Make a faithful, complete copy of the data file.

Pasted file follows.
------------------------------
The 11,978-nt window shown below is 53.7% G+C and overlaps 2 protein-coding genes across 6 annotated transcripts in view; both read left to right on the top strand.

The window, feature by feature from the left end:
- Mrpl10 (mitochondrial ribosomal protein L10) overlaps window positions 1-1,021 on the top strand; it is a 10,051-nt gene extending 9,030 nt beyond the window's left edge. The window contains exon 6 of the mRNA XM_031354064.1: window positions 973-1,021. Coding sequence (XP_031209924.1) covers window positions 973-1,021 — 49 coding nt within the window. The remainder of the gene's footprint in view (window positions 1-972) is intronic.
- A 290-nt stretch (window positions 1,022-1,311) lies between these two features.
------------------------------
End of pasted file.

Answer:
The 11,978-nt window shown below is 53.7% G+C and overlaps 2 protein-coding genes across 6 annotated transcripts in view; both read left to right on the top strand.

The window, feature by feature from the left end:
- Mrpl10 (mitochondrial ribosomal protein L10) overlaps window positions 1-1,021 on the top strand; it is a 10,051-nt gene extending 9,030 nt beyond the window's left edge. The window contains exon 6 of the mRNA XM_031354064.1: window positions 973-1,021. Coding sequence (XP_031209924.1) covers window positions 973-1,021 — 49 coding nt within the window. The remainder of the gene's footprint in view (window positions 1-972) is intronic.
- A 290-nt stretch (window positions 1,022-1,311) lies between these two features.